In educational settings, retention applies in two directions. Retention applies to prevention of student dropouts, and it applies to remembering what was learned. In this post, I will focus on lesson retention, or understanding and remembering what was learned.
Addressing Learning Styles for Lesson Retention
The people in our classes are unique. They learn differently and have different learning styles. As a result, if we want those who attend to understand and remember what was taught, then we must plan for retention. To do so requires keeping our students in mind.
LifeWay lists eight learning styles: relational, musical, logical, natural, physical, reflective, visual, and verbal (see Johnston and Brown’s Teaching the Jesus Way (out of print), 2000, pp. 152-154). Based on that material, I developed a one-page tool which can be reproduced and given to class members. Leave a reply, and I will email it to you. It takes about 5 minutes to complete. I recommend that it be completed anonymously (no one writes their name on the form).
When the learning style inventory is completed, ask each member to circle the top two styles (where he/she has the most checkmarks). That helps the member learn about the ways they learn best. At the same time, when you collect the inventories, you will quickly see the top learning styles for your members. What you will discover is that 6-8 of the learning styles will will represented in any class more than 3-4 people.
Your lesson preparation will then keep in mind the learning style preferences of your members. If more of your members are verbal and logical, you will tend to use a few more teaching methods which address those two learning styles. But don’t ignore those learning styles which are less represented. Remember that when you teach addressing my learning style, I tend to pay more attention and I tend to remember what you taught better.
Most curriculum lessons include a variety of teaching methods. But I believe that each truth in God’s Word has a preferred method for communicating the truth to that group of people at that moment in time. It is your job to listen carefully to God in His Word and stay in touch with your members in order to choose wisely the best methods during your preparation.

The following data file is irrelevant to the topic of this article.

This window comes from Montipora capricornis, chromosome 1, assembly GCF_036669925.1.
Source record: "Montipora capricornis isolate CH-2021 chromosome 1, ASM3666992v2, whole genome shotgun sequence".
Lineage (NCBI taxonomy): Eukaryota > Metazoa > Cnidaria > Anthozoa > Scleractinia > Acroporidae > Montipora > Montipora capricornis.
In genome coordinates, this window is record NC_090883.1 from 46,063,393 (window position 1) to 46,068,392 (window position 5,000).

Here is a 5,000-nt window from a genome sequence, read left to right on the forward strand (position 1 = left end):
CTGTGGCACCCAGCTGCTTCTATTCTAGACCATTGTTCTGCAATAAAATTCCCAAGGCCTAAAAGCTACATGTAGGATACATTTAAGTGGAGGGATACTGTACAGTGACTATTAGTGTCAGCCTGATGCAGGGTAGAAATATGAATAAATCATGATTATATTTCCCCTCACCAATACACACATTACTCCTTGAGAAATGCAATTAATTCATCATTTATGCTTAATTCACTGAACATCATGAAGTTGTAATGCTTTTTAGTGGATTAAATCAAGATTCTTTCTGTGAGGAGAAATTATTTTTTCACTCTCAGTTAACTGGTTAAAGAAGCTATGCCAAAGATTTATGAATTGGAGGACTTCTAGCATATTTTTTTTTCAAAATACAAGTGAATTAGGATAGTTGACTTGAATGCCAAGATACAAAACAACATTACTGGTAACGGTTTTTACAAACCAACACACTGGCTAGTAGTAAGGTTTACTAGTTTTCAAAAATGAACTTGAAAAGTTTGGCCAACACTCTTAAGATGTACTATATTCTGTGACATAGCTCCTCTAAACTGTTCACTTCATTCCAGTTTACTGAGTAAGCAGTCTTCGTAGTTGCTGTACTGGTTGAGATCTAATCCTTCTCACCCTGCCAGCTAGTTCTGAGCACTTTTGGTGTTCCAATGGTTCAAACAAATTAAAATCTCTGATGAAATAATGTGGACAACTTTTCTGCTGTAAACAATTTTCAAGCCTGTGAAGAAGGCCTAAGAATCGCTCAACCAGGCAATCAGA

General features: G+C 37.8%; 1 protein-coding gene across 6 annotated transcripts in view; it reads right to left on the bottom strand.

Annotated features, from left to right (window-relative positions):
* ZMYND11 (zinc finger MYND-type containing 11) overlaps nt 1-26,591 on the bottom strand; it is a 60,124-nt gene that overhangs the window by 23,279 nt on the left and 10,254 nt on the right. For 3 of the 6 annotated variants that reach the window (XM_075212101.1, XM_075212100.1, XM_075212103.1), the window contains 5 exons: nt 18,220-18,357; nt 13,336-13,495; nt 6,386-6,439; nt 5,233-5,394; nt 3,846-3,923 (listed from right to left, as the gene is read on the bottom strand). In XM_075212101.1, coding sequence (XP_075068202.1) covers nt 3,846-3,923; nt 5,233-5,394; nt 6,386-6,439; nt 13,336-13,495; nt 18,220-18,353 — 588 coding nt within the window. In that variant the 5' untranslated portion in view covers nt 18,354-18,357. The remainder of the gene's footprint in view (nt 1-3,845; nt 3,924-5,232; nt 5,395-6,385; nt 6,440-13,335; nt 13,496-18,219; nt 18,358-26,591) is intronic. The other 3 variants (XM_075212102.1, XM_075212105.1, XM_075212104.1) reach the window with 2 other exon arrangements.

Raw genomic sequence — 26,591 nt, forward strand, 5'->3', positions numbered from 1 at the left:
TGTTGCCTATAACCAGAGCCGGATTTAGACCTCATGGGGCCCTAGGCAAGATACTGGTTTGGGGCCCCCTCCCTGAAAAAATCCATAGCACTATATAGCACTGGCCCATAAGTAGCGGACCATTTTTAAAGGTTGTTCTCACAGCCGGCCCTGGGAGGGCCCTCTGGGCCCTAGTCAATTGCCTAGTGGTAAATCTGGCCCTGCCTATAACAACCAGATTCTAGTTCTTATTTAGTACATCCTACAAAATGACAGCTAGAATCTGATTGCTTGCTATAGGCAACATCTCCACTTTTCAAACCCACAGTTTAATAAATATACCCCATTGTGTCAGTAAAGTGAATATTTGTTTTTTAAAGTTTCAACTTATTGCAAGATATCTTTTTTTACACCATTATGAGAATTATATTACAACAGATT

Other Preparation for Retention
Knowledge of your learners and their learning styles is strong help for increasing lesson retention. In addition, there are many other simple retention actions which can be part of your lesson plans. I encourage you to check out the 21 ideas I shared in Sunday School Strengthening Learning Retention. Consider the following:
- give assignments (before or after the lesson) and then call for reports
- ask someone to prepare a report or a portion of the lesson
- get everyone to talk by dividing into groups of 2-6 for discussion
- preview what the lesson is about and why it is important
- review the lesson focus and main truth and its application to life today and to attenders’ lives
- ask group members to read the scripture before Sunday, perhaps with a key question
- talk about a way for the group to apply the truth together
- and many more.
When we make the lesson personal, participants pay more attention. That can be accomplished by sharing your story or asking for participants to do so. Another way is to ask each person present to share or write down a plan for response to the truth of the lesson.
What can you do this week to adjust your preparation to increase lesson retention. If they remember the lesson and the truth from God’s Word, they are more likely to obey Him. Listen carefully to God in His Word as you prepare. Get to know your learners. Get to know their learning styles. Then plan to personalize the lesson and to involve them in it. As you do so, watch as excitement about God’s Word increases and as group members grow. Make disciples. Be revolutionary!